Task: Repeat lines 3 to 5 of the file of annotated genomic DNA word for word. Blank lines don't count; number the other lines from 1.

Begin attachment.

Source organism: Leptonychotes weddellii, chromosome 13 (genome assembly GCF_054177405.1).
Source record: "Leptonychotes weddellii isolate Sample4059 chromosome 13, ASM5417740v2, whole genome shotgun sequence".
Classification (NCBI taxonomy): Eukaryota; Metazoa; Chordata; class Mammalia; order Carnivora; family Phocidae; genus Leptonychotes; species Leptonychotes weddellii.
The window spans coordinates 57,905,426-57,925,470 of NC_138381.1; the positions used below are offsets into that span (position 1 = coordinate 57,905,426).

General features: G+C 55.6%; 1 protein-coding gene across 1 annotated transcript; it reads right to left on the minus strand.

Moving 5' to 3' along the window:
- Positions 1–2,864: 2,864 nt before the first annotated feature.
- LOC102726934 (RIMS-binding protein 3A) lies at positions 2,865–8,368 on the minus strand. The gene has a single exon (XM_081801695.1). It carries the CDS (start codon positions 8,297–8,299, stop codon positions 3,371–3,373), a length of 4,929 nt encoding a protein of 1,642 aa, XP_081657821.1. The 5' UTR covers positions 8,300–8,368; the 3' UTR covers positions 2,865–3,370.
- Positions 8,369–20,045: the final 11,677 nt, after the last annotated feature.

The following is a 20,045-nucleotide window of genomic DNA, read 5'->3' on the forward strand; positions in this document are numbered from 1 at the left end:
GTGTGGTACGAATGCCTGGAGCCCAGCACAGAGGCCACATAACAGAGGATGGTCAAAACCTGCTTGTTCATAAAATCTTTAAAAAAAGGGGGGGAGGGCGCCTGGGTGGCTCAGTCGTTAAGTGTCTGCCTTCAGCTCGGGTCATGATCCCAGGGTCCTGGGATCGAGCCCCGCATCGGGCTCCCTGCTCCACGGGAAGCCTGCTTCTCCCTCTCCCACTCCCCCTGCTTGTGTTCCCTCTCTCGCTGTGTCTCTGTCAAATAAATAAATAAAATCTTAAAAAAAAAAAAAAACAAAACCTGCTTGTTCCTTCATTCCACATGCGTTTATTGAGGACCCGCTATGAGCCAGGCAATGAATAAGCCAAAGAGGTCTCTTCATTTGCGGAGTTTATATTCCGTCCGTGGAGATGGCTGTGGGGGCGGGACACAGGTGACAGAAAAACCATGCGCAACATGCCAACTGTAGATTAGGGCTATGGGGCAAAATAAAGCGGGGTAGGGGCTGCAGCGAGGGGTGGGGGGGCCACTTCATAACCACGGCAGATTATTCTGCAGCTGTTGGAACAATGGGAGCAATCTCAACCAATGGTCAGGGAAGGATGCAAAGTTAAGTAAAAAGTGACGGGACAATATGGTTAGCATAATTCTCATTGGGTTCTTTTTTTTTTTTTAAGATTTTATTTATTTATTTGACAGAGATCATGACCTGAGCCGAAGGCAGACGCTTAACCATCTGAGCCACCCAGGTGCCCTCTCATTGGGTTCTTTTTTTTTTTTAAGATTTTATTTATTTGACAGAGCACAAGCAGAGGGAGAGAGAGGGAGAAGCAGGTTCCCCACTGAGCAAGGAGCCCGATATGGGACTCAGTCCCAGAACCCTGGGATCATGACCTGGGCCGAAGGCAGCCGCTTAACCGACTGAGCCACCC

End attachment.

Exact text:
Classification (NCBI taxonomy): Eukaryota; Metazoa; Chordata; class Mammalia; order Carnivora; family Phocidae; genus Leptonychotes; species Leptonychotes weddellii.
The window spans coordinates 57,905,426-57,925,470 of NC_138381.1; the positions used below are offsets into that span (position 1 = coordinate 57,905,426).

General features: G+C 55.6%; 1 protein-coding gene across 1 annotated transcript; it reads right to left on the minus strand.